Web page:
"In our opinion, [Microsoft's] Thursday afternoon conference call raised more questions than it answered, especially since Oracle reported a fantastic quarter and asserted that it sees absolutely no slowing in its business. Given that Microsoft claims that its enterprise software business is doing fine, our guess would be that large corporations are shifting their spending priorities from new PCs and new operating systems (i.e., Windows 2000) into enterprise systems such as Oracle's new 11i e-business suite. We would therefore remain cautious until Microsoft reports its December quarter and provides more detail."

From Rule Breaker Co-Manager Brian Lund
We've seen Intel lower expectations 3% and 6% in the last two quarters, respectively. Advanced Micro Devices (NYSE: AMD) recently dropped its estimates about 8%. Now we have Microsoft's 5% to 6% warning. There's a slowdown going on.

It's far too early, however, to draw significant conclusions from it. U.S. and global economic conditions have been tough over the last six months, so IT (information technology) spending on hardware and software upgrades has slowed. That kind of belt-tightening on discretionary spending is to be expected. It does not mean that businesses are dumbing down their PC and moving to network appliances running e-business applications.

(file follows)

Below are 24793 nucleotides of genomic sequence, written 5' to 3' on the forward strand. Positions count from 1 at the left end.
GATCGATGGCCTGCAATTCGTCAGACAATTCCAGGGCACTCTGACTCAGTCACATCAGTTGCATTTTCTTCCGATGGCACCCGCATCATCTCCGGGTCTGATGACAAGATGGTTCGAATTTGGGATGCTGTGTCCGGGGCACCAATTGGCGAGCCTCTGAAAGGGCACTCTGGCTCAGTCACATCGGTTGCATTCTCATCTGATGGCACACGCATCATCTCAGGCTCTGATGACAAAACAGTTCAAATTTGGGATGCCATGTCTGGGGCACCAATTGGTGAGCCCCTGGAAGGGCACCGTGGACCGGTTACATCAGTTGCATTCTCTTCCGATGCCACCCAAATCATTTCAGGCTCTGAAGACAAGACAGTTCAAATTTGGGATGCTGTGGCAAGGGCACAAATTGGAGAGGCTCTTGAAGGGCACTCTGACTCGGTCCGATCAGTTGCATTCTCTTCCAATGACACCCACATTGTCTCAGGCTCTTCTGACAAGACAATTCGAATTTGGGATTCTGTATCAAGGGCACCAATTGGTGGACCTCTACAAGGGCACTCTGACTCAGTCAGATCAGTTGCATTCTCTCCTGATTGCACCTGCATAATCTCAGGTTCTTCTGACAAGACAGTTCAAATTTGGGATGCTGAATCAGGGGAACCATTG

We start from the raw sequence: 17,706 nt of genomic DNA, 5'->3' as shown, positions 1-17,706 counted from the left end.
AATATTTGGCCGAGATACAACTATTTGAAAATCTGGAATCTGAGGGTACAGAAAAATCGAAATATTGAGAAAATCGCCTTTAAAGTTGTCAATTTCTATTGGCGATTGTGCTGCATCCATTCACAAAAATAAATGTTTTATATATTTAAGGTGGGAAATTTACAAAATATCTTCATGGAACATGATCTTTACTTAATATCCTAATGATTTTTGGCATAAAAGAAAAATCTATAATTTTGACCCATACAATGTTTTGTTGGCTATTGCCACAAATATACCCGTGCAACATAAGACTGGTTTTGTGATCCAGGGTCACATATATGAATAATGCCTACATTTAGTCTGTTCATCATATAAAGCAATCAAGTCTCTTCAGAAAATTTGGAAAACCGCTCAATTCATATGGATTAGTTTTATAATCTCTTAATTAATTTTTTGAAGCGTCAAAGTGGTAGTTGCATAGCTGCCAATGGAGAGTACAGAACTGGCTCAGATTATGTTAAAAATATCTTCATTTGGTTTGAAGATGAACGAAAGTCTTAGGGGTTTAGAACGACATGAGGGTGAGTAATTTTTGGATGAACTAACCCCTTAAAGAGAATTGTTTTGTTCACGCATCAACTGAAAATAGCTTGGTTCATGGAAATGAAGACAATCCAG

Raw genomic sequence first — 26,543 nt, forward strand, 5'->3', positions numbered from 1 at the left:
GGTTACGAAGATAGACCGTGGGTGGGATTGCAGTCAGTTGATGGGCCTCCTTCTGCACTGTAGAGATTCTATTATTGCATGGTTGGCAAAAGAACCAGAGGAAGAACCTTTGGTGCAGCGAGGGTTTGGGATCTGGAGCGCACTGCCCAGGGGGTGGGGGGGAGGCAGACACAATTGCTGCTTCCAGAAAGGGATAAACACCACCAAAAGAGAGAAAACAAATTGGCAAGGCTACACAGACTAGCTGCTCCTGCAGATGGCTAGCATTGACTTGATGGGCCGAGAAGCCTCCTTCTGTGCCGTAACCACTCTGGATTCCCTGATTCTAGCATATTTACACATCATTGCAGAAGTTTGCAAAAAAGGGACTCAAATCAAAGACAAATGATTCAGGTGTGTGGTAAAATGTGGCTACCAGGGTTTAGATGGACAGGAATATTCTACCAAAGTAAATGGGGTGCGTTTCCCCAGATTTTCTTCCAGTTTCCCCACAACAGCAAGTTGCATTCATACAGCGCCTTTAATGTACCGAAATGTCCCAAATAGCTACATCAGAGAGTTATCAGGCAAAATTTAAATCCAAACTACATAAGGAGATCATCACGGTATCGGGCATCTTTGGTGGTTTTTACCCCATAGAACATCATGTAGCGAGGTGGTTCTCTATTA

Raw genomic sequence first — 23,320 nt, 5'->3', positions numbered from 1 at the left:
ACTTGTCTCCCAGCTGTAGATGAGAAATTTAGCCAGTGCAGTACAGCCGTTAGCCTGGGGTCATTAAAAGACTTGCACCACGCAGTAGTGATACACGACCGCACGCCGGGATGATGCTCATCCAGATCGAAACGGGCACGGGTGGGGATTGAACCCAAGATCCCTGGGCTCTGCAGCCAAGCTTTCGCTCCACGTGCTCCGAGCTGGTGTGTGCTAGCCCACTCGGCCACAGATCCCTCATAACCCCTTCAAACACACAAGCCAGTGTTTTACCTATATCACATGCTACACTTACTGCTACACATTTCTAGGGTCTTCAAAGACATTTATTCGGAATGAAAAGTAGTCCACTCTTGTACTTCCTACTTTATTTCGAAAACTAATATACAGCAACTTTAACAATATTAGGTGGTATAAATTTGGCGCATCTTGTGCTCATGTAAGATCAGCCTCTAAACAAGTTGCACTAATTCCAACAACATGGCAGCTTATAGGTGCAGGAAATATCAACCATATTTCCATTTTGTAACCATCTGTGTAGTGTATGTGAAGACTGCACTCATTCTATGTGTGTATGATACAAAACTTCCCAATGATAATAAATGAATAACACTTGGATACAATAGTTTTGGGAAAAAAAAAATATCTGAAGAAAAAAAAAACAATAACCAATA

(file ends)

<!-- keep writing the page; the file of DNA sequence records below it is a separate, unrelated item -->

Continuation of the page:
PC growth has stood at 19% annually over the last six years, and it will be about that this year. That's extremely fast. We should certainly expect slower growth in the future, but I don't think we'll see PCs become obsolete anytime soon.

From Merrill Lynch analyst Melissa Bildner